A CHANCE visit to the ‘Land Sea People Stories’ exhibition in the museum in North Berwick gave me plenty of food for thought. There was so much to see.

What caught my eye was a piece about an envoy from Italy, dispatched by the church in Rome to visit the court of King James I of Scotland in 1435. King Henry VI of England would not allow him to travel through England and across the Scottish Border. In the end, the envoy was forced to travel by sea and, after a treacherous journey, landed south of Dunbar. He made a pilgrimage to the Marian shrine at St Mary’s Church, Whitekirk, to give thanks for his survival.

I don’t know yet the outcome of his diplomatic mission, but he did go on to become Pope Pius XI, and in his writings, he records his impressions of Scotland: “…utterly unlike the country we inhabit, being rude, uncultivated, and unvisited by the winter sun. The men are short and brave, the women fair, charming and easily won.”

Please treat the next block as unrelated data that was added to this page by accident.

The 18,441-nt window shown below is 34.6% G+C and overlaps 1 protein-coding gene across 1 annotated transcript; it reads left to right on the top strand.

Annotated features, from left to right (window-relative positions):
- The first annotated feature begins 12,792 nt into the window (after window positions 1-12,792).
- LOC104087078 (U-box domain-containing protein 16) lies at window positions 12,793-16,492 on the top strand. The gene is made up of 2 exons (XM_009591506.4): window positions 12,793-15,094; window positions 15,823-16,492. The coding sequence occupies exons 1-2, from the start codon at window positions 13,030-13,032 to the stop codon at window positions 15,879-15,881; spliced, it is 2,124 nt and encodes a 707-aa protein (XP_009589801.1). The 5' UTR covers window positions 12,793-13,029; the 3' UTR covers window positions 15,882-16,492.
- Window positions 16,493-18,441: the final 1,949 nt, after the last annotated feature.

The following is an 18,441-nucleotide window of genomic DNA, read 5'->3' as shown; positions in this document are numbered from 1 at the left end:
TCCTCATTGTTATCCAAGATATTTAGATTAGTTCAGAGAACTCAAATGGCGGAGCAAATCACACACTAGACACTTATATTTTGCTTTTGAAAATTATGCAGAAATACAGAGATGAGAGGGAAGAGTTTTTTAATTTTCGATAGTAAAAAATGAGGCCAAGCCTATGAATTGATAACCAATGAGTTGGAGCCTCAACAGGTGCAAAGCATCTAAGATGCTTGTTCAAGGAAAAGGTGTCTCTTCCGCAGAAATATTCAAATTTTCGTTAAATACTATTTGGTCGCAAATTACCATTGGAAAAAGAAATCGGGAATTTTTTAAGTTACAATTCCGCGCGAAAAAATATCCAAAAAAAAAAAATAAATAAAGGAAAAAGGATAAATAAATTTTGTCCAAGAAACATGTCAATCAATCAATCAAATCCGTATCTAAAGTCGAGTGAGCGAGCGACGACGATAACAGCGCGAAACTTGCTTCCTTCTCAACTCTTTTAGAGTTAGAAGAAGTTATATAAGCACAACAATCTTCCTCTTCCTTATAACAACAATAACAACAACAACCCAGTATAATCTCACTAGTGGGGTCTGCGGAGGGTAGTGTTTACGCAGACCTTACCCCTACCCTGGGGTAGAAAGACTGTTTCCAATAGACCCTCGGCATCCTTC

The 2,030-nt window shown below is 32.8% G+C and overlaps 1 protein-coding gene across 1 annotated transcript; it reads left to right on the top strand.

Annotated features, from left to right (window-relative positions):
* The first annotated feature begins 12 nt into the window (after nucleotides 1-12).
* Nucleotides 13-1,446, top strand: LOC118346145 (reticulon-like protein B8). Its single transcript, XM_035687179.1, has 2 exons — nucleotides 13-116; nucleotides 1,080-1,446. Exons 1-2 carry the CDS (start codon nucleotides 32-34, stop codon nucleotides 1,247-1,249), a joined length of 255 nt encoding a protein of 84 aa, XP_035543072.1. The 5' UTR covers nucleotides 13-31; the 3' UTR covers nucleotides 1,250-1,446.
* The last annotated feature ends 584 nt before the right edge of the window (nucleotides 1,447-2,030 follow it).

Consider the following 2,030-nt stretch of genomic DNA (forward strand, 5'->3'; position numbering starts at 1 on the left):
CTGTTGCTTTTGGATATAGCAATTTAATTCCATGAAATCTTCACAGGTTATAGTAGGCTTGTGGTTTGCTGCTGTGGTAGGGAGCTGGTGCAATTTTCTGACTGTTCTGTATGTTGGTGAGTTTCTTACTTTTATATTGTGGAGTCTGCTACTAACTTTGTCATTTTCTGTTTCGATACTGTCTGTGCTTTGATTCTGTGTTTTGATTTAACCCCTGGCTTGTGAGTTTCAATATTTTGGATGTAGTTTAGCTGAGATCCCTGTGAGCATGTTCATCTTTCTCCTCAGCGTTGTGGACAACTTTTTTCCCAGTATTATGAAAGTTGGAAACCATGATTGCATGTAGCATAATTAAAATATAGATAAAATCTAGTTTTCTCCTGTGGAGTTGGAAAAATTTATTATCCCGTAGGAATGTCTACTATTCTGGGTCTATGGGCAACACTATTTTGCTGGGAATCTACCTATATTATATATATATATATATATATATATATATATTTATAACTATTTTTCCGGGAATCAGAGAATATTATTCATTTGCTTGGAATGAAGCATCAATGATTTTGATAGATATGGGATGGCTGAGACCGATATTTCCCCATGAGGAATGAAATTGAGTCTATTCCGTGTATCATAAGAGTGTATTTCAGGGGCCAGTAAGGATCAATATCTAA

Interestingly, D.H. Lawrence in 1919, on a tour of Italy, almost 500 years later, visiting Picinisco, the village in Frosinone where my father was born, records almost the same observations: “The brigand men are by no means fierce, the women, very handsome, are the fierce half of the breed.” I’ll leave you to make up your own mind on that one but, save to say, the Italian immigration into Scotland has not been unsuccessful.

The other striking display in the museum was of the East Lothian farm workers’ labour markets of the 19th century, where men had to work on a six-monthly basis, rewarded with a six-month’s tenancy in a farm cottage, a share of the harvest and a commitment to provide a woman to supply 21 days of free labour as part of the arrangement. Try that in the job centre these days!

I highly recommend taking those computer-addicted kids hanging around your homes to the great museums in Dunbar, Cockenzie and Musselburgh, as well as North Berwick; there is sure to be something unexpected that will attract their attention.